How Can I Save for Retirement with Poor Credit?

Poor credit can take a toll on your finances, and a low score can even limit your opportunities later down the line. Even though you may have poor credit now, it shouldn’t stop you from planning or saving for the future. Learn how to save for retirement and improve your credit score while you’re at it.


Start Saving for Retirement Now

Making regular, affordable contributions into a retirement savings fund over a long period of time is one of the most reliable ways to save for retirement, regardless of your credit score. If you start saving early, you have more time to take advantage of compound interest, or interest gained on top of interest and the account balance. In other words, compound interest can help your money grow at a faster rate when compared to an account with simple interest, such as a checking account.

If your employer offers retirement benefits, consider opening an employer-sponsored plan and maximize any contributions they may provide. Some retirement options include the following types of accounts:

401k: These types of employer-sponsored retirement plans offer convenience with funds immediately drawn from paychecks.

Roth IRA: A Roth IRA may be a good option for self-employed individuals and/or those without an employer-sponsored plan.

Traditional IRA: Similar to a Roth IRA, this retirement account is another option for those who want an additional retirement savings account or a non-employer funded account.

For more information on retirement account types, use this IRS retirement planning guide.


Cut Back Expenses

If you live on a smaller budget, consider cutting down on monthly expenses in order to carve out more money out for your retirement savings account. Though you may not have a lot of wiggle room, the following strategies are a good starting point to help you cut back on unnecessary expenses:

Walk instead of driving: Whenever possible, aim to use alternative transportation, like biking, walking or ride-sharing to help cut back on gas, parking, repairs and wear and tear on your car.

Don’t ignore secondhand shops: If you need to make a specific purchase, consider searching on Facebook Marketplace or Craigslist, garage sales and/or other eco-friendly sources in order to cut back on any necessary expenses.

Cut back on entertainment costs: Comb through your entertainment expenses, from cable, TV, eating out and similar activities. Ideally, you can reduce these costs and/or replace at least some of these expenses with free alternatives in your area.

Pay Down Debt

If you have outstanding debt, aim to pay off any remaining balance(s). Ideally, you can start paying off outstanding balances with higher APRs in order to save money on interest, which is a debt elimination strategy called the “debt avalanche” method. Though saving for retirement is an important step, paying a high APR can eat away at your long-term savings and keep you from putting more money away for the future.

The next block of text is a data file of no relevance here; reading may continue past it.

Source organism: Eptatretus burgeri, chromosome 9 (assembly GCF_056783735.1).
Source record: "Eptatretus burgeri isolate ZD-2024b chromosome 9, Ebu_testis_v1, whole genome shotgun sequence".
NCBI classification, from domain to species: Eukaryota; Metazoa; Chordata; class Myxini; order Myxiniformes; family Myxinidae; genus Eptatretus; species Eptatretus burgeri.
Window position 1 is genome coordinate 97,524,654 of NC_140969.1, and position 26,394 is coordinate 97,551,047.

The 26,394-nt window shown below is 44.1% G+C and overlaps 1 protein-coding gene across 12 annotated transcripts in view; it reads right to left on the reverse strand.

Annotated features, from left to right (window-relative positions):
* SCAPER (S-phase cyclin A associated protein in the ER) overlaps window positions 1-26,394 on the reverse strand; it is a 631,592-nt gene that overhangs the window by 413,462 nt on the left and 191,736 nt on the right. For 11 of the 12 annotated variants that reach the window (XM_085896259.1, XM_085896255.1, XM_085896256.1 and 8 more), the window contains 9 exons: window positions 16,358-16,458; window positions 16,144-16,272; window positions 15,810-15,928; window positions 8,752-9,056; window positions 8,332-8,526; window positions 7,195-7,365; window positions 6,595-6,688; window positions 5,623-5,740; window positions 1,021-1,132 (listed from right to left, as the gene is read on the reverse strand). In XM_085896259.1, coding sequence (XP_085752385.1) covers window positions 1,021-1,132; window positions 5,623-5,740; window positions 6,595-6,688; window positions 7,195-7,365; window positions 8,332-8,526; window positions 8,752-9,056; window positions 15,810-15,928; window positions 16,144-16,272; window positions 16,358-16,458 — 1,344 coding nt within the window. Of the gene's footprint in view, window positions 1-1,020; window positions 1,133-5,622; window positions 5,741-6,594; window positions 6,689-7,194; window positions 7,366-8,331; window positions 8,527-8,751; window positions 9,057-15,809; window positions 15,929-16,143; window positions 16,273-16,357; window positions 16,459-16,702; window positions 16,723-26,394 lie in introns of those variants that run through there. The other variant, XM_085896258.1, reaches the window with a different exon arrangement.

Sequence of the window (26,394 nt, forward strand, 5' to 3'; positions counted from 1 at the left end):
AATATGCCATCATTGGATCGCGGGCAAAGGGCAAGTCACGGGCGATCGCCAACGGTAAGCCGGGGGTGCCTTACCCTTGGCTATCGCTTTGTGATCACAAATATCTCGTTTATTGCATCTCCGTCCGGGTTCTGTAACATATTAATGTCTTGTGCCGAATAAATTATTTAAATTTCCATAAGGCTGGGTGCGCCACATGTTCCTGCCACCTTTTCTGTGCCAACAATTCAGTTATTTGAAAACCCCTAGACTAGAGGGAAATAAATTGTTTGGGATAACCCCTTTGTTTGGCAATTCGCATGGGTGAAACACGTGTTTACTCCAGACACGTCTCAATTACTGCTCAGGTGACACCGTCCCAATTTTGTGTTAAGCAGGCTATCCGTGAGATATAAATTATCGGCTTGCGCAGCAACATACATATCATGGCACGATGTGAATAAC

If you have overwhelming debt, it may help to reach out to your creditor(s). While your results may vary, they might be able to work out a new payment plan and/or financial agreement in order to eliminate your balance over time.


…And, Watch Your Credit Score Improve

Additionally, paying down any outstanding debt may also help increase your credit score. One of the biggest factors that impact your credit score is your credit utilization, or the ratio of your outstanding balances compared to your revolving credit limit. If you have a high outstanding balance, reducing the amount you owe, as long as you continue making on-time payments, may help raise your credit score over time.


Ramp up Retirement Saving When Your Budget Allows

While you may not be able to increase your income, ideally, any money that was spent towards outstanding debts can be diverted into your retirement savings account. If you have any extra money at the end of the month, consider increasing the amount of savings towards your retirement. You can change your contribution amount by contacting a customer support representative for your retirement account.


Consider Catch-Up Contributions

While this option is limited to those of a certain age, qualified participants can make additional catch-up deposits into a retirement savings account beyond the annual contribution limit, where applicable. In order to learn about the requirements for catch-up contributions, contact your retirement account’s customer service department for more information.


The information in this article is provided for educational and informational purposes only, without any express or implied warranty of any kind, including warranties of accuracy, completeness or fitness for any particular purpose. The information in this article is not intended to be and does not constitute financial, legal or any other advice. The information in this article is general in nature and is not specific to you the user or anyone else.

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